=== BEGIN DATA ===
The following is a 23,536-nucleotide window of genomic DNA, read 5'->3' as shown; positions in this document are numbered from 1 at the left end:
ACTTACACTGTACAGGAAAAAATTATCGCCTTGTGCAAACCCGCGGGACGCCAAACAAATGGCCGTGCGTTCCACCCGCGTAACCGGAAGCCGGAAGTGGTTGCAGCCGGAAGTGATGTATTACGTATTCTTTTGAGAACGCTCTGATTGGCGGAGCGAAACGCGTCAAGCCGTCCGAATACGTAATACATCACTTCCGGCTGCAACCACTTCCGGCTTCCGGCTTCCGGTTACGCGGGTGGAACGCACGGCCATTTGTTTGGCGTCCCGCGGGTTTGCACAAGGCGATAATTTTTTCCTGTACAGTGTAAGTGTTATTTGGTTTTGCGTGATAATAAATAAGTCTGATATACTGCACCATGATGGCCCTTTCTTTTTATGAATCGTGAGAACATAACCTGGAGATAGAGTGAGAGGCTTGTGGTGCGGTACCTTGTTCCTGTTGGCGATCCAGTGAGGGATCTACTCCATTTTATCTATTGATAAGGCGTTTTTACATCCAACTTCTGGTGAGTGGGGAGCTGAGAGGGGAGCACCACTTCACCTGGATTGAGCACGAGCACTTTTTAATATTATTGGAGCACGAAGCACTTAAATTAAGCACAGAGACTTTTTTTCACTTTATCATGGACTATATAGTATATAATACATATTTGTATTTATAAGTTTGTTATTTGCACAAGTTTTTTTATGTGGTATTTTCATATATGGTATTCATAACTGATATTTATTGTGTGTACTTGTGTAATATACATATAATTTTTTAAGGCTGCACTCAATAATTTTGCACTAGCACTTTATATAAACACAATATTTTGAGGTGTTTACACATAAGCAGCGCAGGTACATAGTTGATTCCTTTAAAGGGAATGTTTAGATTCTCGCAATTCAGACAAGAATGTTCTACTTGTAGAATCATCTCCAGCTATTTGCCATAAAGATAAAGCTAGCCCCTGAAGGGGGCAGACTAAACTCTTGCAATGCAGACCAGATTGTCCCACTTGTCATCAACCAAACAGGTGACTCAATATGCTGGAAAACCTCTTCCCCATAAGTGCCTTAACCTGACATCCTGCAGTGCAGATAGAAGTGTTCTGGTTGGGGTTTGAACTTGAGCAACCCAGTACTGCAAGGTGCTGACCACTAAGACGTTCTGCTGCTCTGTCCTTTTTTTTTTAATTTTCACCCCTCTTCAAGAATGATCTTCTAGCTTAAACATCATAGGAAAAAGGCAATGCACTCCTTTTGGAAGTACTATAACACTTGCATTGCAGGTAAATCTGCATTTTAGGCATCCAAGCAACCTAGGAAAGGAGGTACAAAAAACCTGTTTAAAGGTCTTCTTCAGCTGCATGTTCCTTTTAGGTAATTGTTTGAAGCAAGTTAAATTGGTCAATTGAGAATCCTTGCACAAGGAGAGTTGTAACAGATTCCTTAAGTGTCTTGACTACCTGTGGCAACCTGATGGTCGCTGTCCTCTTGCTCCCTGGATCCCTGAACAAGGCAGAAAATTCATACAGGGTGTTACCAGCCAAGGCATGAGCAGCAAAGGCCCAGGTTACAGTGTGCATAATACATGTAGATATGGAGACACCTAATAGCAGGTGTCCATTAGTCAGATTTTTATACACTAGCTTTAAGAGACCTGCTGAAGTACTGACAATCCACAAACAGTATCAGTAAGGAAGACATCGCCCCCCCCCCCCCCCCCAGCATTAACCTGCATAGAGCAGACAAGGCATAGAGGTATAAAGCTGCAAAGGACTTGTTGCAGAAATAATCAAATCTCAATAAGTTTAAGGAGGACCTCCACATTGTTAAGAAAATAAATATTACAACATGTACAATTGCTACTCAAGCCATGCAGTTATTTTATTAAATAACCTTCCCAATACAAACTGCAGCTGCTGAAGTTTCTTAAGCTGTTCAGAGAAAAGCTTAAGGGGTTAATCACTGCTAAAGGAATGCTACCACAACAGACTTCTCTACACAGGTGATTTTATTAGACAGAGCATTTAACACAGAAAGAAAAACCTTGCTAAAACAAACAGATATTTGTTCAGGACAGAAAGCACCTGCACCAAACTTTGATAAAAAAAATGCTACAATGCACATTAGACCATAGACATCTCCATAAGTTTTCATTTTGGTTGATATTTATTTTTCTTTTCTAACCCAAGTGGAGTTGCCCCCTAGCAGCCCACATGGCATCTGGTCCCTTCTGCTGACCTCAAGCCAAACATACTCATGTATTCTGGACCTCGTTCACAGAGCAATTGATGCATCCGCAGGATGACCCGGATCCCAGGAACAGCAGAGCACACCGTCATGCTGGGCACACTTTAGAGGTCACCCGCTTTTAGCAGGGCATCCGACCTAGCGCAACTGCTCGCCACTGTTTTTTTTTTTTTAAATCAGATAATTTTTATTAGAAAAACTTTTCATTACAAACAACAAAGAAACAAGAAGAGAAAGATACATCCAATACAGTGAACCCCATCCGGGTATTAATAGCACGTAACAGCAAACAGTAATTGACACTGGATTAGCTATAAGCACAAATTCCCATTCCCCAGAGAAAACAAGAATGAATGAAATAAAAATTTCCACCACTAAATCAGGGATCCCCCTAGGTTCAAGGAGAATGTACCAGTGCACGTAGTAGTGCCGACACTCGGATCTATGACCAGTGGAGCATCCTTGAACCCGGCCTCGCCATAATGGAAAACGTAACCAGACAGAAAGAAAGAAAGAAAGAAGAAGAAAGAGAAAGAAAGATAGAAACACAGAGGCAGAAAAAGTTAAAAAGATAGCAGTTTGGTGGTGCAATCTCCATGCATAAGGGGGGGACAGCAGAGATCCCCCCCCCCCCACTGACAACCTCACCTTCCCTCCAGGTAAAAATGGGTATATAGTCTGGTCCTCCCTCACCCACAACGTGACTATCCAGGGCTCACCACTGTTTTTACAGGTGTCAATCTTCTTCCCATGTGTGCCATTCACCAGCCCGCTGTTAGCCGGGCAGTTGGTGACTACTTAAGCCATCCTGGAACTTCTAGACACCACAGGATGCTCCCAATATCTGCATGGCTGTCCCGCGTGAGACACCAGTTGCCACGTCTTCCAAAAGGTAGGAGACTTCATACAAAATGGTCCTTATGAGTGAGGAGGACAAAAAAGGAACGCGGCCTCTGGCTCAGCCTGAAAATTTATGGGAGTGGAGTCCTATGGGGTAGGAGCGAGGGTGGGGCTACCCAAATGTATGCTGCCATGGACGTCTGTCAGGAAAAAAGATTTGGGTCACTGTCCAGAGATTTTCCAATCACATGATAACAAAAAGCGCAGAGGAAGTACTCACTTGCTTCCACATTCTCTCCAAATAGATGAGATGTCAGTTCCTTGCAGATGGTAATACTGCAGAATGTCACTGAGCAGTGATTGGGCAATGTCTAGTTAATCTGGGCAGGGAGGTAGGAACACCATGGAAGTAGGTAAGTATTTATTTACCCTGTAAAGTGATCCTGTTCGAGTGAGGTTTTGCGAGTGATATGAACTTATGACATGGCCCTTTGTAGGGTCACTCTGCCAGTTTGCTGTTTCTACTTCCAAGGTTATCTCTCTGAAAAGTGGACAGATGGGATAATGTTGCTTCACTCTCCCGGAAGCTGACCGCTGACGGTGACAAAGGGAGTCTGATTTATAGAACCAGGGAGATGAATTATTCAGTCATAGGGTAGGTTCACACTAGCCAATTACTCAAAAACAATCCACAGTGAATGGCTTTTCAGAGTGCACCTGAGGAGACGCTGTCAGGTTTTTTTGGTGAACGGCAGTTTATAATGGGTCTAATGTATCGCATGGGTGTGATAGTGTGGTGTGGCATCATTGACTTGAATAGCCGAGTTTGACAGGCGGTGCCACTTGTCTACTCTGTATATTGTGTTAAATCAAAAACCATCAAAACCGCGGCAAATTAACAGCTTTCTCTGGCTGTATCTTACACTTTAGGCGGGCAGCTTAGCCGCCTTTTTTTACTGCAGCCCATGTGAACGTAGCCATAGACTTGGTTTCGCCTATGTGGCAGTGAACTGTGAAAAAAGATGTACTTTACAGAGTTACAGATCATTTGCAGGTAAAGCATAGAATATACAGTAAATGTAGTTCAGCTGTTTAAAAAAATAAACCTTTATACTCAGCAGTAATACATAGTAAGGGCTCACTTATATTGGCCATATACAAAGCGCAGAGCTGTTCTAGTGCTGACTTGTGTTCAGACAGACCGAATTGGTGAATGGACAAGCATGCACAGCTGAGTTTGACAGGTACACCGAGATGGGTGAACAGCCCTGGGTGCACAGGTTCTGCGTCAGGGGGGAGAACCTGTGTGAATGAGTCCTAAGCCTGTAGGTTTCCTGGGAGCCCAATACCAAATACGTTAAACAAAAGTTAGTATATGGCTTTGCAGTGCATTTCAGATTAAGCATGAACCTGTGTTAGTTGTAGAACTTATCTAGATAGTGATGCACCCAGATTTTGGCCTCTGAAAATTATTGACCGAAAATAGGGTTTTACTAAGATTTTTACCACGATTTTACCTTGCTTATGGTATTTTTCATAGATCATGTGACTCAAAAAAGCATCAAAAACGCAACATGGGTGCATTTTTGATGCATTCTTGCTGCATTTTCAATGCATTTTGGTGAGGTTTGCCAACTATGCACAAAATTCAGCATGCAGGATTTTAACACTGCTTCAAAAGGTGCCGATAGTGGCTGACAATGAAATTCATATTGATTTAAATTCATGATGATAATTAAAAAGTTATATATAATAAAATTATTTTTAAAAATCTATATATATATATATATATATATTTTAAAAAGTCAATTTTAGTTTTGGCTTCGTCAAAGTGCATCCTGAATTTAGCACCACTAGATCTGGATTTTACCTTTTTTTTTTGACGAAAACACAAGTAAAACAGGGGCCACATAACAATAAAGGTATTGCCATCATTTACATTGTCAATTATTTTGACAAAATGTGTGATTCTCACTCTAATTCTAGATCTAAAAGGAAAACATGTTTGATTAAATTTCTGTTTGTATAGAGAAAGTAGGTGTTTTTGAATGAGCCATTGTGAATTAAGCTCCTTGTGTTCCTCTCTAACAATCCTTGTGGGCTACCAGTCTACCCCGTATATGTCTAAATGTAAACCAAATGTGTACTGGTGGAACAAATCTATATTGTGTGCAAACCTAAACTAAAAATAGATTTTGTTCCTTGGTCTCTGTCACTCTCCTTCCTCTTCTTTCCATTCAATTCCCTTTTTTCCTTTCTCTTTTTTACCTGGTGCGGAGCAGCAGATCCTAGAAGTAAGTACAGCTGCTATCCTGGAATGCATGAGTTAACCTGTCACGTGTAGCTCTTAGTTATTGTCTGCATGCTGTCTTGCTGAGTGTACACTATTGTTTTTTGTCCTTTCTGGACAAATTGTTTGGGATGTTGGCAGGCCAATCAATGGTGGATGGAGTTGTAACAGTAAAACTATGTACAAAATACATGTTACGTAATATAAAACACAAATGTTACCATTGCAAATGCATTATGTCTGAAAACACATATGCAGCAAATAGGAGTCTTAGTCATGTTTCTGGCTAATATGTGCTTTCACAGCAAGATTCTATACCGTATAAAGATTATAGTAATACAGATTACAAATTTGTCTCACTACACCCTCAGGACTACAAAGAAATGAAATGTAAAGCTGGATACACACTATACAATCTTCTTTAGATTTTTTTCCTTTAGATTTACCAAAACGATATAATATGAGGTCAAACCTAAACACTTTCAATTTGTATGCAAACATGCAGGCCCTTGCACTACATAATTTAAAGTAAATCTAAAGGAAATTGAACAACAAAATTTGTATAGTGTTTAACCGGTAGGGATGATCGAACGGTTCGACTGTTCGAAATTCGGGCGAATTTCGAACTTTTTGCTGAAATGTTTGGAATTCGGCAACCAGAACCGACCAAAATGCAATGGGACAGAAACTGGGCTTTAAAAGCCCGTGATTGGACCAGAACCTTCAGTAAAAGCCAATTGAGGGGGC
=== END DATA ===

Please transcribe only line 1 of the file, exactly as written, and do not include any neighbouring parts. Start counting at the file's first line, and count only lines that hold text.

The following is a 23,536-nucleotide window of genomic DNA, read 5'->3' as shown; positions in this document are numbered from 1 at the left end: